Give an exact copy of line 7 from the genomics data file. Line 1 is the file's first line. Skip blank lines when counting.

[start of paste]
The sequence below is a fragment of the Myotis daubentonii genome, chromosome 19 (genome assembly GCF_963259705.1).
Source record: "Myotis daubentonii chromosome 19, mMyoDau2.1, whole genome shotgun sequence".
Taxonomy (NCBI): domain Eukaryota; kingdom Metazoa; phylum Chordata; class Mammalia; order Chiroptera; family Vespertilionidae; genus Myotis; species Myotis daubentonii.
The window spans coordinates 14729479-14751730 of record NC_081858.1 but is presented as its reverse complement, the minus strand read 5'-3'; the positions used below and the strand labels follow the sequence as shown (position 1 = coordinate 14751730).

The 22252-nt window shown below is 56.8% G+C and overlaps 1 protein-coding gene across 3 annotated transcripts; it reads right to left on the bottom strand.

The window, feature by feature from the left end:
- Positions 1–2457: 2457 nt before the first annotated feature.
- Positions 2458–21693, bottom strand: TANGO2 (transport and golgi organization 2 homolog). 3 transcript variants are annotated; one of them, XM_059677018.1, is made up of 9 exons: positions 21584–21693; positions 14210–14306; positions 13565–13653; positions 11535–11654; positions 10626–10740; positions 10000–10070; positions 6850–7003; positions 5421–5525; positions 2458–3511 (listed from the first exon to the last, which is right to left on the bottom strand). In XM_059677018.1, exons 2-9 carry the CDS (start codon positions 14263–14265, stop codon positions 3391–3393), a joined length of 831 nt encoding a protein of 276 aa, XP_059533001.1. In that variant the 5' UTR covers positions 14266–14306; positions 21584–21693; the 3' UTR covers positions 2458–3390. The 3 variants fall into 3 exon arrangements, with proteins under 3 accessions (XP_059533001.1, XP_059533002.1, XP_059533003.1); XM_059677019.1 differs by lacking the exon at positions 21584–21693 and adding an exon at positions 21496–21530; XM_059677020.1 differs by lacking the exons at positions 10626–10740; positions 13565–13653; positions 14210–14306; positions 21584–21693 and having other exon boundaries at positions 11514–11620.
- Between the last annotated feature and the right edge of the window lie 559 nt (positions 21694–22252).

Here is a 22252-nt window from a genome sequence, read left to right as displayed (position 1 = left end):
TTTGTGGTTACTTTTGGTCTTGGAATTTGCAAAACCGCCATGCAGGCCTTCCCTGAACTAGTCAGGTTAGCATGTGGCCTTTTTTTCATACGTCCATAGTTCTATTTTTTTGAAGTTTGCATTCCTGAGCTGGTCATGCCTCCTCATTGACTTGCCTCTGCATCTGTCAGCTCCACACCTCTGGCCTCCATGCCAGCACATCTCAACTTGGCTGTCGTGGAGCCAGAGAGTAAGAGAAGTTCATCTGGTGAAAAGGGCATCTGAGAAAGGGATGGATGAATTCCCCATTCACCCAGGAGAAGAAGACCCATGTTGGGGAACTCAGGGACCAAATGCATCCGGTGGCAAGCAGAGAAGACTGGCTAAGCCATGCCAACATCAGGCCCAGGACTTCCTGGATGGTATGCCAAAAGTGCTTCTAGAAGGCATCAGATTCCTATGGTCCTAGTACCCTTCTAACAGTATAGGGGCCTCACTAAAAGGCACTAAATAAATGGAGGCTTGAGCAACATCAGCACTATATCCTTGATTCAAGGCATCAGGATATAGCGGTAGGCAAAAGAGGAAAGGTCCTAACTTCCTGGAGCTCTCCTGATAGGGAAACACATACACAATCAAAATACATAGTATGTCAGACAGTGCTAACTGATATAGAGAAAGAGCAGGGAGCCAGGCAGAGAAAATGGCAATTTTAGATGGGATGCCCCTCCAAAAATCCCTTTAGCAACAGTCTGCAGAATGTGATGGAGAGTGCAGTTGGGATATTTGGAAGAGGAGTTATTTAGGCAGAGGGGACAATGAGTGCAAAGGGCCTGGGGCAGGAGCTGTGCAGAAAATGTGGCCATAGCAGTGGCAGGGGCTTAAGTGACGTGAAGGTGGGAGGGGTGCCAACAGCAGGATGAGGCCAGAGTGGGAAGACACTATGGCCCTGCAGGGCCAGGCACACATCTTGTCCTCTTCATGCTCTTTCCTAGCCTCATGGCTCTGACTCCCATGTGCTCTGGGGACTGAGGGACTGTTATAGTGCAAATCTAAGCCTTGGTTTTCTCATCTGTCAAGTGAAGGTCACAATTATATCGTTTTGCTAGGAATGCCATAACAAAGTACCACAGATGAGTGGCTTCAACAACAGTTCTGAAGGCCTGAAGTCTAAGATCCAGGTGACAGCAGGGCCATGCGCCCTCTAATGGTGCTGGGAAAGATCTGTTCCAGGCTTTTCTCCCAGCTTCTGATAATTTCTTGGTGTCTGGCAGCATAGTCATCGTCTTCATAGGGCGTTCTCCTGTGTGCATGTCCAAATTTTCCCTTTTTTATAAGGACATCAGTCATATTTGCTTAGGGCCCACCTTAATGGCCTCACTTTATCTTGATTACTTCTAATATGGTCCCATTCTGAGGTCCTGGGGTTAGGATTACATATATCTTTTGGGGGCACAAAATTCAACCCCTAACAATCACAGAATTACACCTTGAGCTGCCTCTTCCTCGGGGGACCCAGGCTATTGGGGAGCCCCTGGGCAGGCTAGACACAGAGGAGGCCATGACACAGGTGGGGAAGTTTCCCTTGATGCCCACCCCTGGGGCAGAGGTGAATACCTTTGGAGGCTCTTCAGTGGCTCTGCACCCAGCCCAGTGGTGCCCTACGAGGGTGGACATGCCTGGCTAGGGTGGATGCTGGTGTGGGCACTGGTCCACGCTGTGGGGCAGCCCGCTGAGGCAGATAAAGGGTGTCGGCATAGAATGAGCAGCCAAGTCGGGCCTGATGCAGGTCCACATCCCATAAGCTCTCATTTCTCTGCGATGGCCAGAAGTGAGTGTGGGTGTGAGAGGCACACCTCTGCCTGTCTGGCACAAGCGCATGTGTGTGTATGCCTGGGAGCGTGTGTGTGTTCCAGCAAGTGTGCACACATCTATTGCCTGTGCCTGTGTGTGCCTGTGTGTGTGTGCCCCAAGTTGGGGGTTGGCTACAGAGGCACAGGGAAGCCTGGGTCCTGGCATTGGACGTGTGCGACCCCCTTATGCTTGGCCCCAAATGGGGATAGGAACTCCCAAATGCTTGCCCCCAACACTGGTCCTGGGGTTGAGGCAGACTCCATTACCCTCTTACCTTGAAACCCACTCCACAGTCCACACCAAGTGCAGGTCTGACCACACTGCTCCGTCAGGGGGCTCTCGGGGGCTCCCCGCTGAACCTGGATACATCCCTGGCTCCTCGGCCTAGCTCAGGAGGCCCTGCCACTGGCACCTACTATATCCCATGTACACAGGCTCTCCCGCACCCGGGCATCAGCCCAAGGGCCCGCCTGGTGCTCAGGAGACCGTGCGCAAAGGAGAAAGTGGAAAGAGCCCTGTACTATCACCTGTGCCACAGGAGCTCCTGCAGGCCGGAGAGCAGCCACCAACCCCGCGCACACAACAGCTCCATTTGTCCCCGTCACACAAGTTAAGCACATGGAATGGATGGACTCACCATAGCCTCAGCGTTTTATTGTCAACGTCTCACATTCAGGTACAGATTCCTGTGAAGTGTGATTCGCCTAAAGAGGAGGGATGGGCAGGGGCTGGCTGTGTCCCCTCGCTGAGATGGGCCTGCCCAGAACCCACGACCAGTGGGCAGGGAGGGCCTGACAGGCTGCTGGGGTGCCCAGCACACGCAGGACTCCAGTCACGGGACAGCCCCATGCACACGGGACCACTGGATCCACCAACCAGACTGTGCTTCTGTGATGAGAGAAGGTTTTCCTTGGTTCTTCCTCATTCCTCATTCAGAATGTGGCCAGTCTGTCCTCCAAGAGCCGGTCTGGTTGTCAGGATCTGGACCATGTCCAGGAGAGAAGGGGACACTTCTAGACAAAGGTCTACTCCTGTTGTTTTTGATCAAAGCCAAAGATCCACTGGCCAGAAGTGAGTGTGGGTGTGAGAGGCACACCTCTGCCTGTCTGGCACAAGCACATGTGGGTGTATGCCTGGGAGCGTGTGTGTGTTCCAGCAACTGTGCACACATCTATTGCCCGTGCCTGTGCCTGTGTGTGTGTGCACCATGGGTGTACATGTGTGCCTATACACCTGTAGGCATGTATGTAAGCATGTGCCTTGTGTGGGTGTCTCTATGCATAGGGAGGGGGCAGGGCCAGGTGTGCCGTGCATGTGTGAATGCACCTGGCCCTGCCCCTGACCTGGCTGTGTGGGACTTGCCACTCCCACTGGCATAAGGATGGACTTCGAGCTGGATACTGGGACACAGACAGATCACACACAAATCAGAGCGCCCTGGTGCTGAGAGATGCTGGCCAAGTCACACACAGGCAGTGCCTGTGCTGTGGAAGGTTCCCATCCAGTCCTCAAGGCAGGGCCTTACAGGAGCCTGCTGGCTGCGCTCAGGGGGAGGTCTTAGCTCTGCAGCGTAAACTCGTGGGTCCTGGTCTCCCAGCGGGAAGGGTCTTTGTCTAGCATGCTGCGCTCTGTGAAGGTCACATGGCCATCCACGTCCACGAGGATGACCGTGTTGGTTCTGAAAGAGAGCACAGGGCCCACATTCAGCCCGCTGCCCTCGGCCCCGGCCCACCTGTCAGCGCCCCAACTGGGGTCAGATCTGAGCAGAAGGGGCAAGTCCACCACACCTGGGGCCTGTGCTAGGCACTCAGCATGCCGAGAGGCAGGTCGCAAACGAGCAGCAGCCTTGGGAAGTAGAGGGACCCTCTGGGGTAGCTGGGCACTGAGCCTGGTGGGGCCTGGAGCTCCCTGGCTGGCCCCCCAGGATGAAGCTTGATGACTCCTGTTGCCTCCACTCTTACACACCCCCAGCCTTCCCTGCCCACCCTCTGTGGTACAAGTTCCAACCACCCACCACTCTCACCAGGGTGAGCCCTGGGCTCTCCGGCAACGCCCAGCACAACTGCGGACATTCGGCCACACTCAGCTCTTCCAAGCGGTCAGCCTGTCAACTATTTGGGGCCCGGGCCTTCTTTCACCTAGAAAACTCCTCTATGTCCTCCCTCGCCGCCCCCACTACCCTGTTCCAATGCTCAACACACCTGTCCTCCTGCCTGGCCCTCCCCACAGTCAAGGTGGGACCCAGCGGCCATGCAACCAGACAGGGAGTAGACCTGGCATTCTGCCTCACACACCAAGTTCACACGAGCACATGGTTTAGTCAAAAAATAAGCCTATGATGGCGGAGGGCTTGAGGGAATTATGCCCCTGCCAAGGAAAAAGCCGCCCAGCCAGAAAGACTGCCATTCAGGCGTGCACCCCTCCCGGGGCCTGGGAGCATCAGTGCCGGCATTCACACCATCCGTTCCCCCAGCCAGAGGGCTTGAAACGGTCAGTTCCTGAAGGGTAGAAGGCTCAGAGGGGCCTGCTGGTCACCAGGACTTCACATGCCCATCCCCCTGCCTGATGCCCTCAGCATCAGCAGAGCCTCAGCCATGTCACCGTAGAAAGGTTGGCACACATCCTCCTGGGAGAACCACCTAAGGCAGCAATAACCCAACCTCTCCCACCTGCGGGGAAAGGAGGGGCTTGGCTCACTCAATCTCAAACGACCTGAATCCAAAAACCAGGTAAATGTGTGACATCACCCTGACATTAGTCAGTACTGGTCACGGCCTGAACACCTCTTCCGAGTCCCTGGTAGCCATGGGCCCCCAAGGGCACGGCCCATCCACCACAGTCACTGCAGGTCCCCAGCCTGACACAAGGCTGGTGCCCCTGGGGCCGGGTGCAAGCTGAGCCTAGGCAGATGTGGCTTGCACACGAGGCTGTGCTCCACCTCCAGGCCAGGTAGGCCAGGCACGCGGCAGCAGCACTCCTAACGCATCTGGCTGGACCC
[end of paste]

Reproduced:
- Positions 1–2457: 2457 nt before the first annotated feature.